Anxiety and fear weave coarsely through the testimonies of many young people who have shared their experiences of the Covid-19 crisis.
The virus hit at a crucial time in their development - as they were studying or beginning to build a career.
But as schools shuttered and businesses imploded, they said that they watched their “opportunities slip away” while suffering “paralysing uncertainty.”
Long periods in isolation have brought “back the darkness” of mental illness while support services have been difficult to access.
Having grown up in one global recession, they now face another, searching for work in a hyper competitive jobs market with little to no professional experience while the reality of insecure and badly paid work allows them to see little possibility of ever owning their own home.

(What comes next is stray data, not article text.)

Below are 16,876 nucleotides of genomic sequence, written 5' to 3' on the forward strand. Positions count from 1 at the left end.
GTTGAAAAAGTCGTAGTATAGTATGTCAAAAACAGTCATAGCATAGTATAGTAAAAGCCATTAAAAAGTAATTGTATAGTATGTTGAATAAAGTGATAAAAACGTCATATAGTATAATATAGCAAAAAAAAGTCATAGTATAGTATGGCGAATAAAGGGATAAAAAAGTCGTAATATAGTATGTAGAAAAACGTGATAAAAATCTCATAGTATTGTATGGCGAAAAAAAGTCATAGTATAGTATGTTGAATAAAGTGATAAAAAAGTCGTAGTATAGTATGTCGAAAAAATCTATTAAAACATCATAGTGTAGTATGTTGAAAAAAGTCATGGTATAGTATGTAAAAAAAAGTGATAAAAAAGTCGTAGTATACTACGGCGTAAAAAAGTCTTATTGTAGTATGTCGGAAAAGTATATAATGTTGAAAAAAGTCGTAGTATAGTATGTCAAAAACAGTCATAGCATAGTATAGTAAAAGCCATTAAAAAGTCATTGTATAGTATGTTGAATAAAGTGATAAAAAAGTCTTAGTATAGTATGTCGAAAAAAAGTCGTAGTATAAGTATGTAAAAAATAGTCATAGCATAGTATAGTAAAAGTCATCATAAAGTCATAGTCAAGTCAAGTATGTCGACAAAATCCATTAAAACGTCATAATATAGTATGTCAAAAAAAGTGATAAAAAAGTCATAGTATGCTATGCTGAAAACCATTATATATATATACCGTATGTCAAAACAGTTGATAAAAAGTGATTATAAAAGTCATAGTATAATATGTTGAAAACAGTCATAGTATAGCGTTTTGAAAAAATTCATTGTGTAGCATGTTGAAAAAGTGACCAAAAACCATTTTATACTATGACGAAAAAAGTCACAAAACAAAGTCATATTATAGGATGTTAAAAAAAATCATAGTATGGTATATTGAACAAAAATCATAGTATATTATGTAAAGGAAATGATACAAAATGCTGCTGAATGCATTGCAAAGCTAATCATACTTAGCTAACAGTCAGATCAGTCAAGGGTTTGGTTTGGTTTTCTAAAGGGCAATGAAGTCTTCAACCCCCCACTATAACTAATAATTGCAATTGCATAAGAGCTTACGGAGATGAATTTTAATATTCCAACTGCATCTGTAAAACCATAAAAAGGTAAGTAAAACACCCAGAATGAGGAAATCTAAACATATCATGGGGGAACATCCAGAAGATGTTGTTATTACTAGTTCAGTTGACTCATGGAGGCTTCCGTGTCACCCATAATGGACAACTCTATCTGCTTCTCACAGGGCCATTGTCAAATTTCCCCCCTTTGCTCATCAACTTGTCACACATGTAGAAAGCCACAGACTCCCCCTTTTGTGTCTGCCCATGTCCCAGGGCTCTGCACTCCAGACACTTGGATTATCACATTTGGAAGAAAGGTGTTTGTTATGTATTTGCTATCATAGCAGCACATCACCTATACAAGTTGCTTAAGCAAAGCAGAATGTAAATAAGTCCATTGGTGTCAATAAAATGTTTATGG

Max, 21, from Sligo, a young transgender man, said that the crisis has meant that hormone treatments have been cancelled, "adding to the already ridiculously long waiting list for transgender patients to receive the therapy they need to feel comfortable in their own skin."
And some of his LGBTQI+ friends have been forced back to live with families who disapprove of their sexuality causing untold mental and emotional distress.
Niamh, 20, from Cork, the first person from her family to go to university, should have been boarding a plane for a “once in a lifetime opportunity” to study at Texas State University this September.
"Now that that chance has all but been ripped away from me," she said. "As of right now I do not really know what the next year of my life will look like."